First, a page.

On March 31, 2015, the Canadian Securities Administrators (the
CSA) published proposed amendments to Canada's
take-over bid regime (the Proposed Amendments)
under Multilateral Instrument 62-104 – Take-Over Bids and
Issuer Bids, other related instruments and the Ontario
Securities Act. The Proposed Amendments will be open for
comment until June 29, 2015.
There are three key features of the Proposed Amendments
affecting non-exempt take-over bids:
120 Day Requirement. Take-over bids must
remain open for a minimum deposit period of 120 days (the
120 Day Requirement) (as opposed to the current 35
day timeframe) unless (i) the target board states in a news release
an acceptable shorter deposit period (provided that it is not less
than 35 days); or (ii) the target announces that it has entered
into an "alternative transaction", in which case the
original take-over bid will be subject to a shorter 35-day minimum
Minimum Tender. Bidders must receive tenders
of more than 50 per cent of the outstanding securities that are
subject to the bid (excluding securities owned by the bidder itself
or its joint actors).
Mandatory Extension. The bid period must be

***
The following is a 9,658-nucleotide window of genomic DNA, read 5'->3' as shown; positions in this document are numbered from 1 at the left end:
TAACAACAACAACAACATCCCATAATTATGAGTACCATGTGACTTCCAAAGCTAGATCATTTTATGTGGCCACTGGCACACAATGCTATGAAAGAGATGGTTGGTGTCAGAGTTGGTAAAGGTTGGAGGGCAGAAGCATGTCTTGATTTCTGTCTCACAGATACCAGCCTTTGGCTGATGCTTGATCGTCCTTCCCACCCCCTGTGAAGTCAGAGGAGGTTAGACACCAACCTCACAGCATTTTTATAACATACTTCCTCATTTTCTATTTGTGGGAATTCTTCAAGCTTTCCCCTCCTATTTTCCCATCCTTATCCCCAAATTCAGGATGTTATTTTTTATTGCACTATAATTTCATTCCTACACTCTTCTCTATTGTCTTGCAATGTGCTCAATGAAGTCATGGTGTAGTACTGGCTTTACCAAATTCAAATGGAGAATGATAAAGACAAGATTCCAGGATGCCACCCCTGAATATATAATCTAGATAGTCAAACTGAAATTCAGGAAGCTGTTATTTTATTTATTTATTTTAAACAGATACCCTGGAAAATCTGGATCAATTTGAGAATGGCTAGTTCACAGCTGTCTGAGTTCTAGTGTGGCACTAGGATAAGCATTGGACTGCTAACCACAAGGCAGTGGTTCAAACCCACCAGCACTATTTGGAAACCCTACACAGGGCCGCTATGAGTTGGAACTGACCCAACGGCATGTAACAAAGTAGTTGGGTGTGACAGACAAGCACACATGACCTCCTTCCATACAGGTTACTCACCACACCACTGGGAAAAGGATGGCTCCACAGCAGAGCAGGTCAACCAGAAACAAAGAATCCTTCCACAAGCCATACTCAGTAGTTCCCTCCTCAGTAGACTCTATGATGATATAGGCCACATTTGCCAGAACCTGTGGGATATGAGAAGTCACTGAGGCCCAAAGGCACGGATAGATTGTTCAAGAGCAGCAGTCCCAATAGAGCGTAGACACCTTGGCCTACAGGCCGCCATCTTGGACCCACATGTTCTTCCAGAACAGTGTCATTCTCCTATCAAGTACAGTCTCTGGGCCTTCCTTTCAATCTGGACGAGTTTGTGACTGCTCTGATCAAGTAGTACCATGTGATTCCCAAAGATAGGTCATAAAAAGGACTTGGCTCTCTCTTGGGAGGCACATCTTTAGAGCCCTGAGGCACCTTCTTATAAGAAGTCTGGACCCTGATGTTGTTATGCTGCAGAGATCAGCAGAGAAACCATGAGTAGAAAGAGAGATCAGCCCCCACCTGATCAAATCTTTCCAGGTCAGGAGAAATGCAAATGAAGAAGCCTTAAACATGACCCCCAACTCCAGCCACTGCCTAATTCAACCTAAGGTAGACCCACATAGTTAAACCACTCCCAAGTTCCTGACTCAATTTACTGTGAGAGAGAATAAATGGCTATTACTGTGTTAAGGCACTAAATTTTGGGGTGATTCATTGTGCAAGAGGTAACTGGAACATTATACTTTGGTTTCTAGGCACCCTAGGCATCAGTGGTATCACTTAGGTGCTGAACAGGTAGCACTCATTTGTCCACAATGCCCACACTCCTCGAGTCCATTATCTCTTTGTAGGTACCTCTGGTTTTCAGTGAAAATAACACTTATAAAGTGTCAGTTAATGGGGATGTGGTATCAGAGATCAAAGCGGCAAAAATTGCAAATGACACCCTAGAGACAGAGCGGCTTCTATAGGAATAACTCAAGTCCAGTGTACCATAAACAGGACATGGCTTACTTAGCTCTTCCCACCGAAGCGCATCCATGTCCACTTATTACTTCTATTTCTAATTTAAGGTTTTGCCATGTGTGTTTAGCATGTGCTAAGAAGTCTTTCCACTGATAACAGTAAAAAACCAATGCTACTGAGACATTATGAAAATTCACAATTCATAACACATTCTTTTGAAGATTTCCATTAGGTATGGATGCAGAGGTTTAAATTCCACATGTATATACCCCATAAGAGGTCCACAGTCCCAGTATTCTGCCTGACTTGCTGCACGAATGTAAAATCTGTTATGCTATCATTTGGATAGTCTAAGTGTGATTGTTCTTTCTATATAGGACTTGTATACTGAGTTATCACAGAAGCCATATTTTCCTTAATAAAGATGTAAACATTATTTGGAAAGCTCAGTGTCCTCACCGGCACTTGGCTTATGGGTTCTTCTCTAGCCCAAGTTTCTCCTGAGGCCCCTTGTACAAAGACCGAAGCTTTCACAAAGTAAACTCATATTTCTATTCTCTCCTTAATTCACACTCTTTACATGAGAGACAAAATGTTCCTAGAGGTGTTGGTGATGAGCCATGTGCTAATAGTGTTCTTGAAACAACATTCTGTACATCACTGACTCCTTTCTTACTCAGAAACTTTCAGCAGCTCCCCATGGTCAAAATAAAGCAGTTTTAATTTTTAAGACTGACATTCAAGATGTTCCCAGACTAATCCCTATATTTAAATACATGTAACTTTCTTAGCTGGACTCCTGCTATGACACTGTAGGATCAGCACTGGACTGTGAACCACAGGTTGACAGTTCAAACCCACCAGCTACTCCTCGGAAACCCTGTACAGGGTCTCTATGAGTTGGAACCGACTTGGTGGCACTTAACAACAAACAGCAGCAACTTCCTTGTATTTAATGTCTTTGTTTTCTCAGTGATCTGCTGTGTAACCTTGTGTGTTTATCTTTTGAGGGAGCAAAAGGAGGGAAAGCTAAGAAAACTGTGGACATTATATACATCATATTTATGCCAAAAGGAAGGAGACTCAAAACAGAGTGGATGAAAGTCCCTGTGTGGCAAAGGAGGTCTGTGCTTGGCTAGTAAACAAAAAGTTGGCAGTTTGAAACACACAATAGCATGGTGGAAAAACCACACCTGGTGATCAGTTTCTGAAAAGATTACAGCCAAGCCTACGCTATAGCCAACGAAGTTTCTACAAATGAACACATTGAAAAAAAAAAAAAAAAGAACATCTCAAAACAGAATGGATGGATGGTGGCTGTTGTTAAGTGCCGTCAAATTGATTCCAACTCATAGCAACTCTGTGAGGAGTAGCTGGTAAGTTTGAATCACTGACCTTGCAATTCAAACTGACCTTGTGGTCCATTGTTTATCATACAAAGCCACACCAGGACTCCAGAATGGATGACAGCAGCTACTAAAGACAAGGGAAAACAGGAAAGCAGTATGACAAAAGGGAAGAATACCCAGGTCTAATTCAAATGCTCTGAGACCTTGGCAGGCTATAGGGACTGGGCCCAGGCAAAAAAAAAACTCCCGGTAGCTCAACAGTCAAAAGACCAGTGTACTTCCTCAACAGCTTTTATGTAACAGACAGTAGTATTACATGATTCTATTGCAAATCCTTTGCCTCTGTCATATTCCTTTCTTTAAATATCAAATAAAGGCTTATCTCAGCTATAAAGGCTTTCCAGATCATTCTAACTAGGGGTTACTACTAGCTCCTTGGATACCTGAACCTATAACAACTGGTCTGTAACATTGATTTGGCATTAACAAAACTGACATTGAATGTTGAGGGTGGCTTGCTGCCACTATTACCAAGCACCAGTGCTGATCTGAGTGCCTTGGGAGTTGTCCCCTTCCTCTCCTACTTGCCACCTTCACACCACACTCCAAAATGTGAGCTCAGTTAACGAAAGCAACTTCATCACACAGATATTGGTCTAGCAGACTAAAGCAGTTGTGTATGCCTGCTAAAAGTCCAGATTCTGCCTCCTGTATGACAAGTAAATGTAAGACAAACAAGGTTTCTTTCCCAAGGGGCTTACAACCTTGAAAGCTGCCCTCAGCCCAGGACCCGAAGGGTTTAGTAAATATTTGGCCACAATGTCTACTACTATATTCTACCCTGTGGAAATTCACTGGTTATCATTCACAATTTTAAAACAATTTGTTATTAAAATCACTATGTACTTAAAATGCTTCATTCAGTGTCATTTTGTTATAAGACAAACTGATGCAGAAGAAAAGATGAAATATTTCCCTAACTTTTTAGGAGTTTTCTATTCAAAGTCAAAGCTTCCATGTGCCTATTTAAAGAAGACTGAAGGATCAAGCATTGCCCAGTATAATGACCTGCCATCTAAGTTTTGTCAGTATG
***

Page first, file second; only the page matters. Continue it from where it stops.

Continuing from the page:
extended by 10 days after a bidder has received tenders of more
than 50% of the outstanding securities. The purpose of this
requirement is to provide target shareholders who did not initially
tender their shares the opportunity to take-up the offer after the
bid crosses the minimum tender threshold.
The purpose of the Proposed Amendments, the CSA states, is to
"provide target boards with sufficient time to respond to
hostile bids, while facilitating the ability of target shareholders
to make voluntary, informed and co-ordinated tender
We expect that if adopted, the 120 Day Requirement will result
in a reduction in hostile take-over bid activity, if for no other
reason than the fact that bidders will be wary of committing
themselves to a fixed acquisition price over a 120 day period. Such
proposition makes less sense in a commodities driven economy where
share prices can fluctuate significantly over short periods of
time. As well, the 120 Day Requirement will increase the likelihood
that a competing bid will be tabled, another risk that a hostile
bidder must consider. As a corollary, we think we would see an
uptick in the number of proxy contests being waged in the markets,
a seemingly safer avenue through which to seek board control and
increase shareholder value. We can also expect to see an increase
in the use of hostile M&A tactics, including closed-door
bullying and bear hug offers (an offer of a price much higher than
fair market value is made in order to restrict the target's
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